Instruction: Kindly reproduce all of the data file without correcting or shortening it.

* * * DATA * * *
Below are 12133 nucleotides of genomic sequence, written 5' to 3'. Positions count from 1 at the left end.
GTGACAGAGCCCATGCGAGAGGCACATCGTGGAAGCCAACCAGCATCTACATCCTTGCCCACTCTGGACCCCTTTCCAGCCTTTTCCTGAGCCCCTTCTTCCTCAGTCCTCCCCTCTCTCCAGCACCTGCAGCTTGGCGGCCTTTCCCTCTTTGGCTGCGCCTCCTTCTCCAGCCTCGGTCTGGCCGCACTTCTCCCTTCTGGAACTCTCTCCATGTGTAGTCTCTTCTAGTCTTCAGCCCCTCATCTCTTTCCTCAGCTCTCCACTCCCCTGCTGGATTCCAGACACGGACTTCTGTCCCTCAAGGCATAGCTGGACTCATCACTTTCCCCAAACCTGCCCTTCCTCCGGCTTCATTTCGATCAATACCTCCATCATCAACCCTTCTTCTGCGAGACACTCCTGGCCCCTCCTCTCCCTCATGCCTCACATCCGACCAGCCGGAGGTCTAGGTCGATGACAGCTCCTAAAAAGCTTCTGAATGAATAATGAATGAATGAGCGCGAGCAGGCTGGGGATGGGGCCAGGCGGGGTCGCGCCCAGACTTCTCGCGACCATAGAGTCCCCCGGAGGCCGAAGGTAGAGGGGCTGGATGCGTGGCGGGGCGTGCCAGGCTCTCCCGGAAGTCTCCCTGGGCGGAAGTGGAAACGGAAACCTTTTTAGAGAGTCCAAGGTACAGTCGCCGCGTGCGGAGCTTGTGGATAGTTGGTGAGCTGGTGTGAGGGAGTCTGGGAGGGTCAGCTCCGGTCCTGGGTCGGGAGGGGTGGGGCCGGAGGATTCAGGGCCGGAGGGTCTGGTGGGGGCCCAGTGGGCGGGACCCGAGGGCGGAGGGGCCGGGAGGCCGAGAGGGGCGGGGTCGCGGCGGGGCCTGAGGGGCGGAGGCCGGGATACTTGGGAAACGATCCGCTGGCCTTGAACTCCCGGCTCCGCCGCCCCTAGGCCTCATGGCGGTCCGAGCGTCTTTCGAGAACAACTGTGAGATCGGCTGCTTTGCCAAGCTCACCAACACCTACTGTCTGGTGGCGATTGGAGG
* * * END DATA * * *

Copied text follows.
Below are 12133 nucleotides of genomic sequence, written 5' to 3'. Positions count from 1 at the left end.
GTGACAGAGCCCATGCGAGAGGCACATCGTGGAAGCCAACCAGCATCTACATCCTTGCCCACTCTGGACCCCTTTCCAGCCTTTTCCTGAGCCCCTTCTTCCTCAGTCCTCCCCTCTCTCCAGCACCTGCAGCTTGGCGGCCTTTCCCTCTTTGGCTGCGCCTCCTTCTCCAGCCTCGGTCTGGCCGCACTTCTCCCTTCTGGAACTCTCTCCATGTGTAGTCTCTTCTAGTCTTCAGCCCCTCATCTCTTTCCTCAGCTCTCCACTCCCCTGCTGGATTCCAGACACGGACTTCTGTCCCTCAAGGCATAGCTGGACTCATCACTTTCCCCAAACCTGCCCTTCCTCCGGCTTCATTTCGATCAATACCTCCATCATCAACCCTTCTTCTGCGAGACACTCCTGGCCCCTCCTCTCCCTCATGCCTCACATCCGACCAGCCGGAGGTCTAGGTCGATGACAGCTCCTAAAAAGCTTCTGAATGAATAATGAATGAATGAGCGCGAGCAGGCTGGGGATGGGGCCAGGCGGGGTCGCGCCCAGACTTCTCGCGACCATAGAGTCCCCCGGAGGCCGAAGGTAGAGGGGCTGGATGCGTGGCGGGGCGTGCCAGGCTCTCCCGGAAGTCTCCCTGGGCGGAAGTGGAAACGGAAACCTTTTTAGAGAGTCCAAGGTACAGTCGCCGCGTGCGGAGCTTGTGGATAGTTGGTGAGCTGGTGTGAGGGAGTCTGGGAGGGTCAGCTCCGGTCCTGGGTCGGGAGGGGTGGGGCCGGAGGATTCAGGGCCGGAGGGTCTGGTGGGGGCCCAGTGGGCGGGACCCGAGGGCGGAGGGGCCGGGAGGCCGAGAGGGGCGGGGTCGCGGCGGGGCCTGAGGGGCGGAGGCCGGGATACTTGGGAAACGATCCGCTGGCCTTGAACTCCCGGCTCCGCCGCCCCTAGGCCTCATGGCGGTCCGAGCGTCTTTCGAGAACAACTGTGAGATCGGCTGCTTTGCCAAGCTCACCAACACCTACTGTCTGGTGGCGATTGGAGG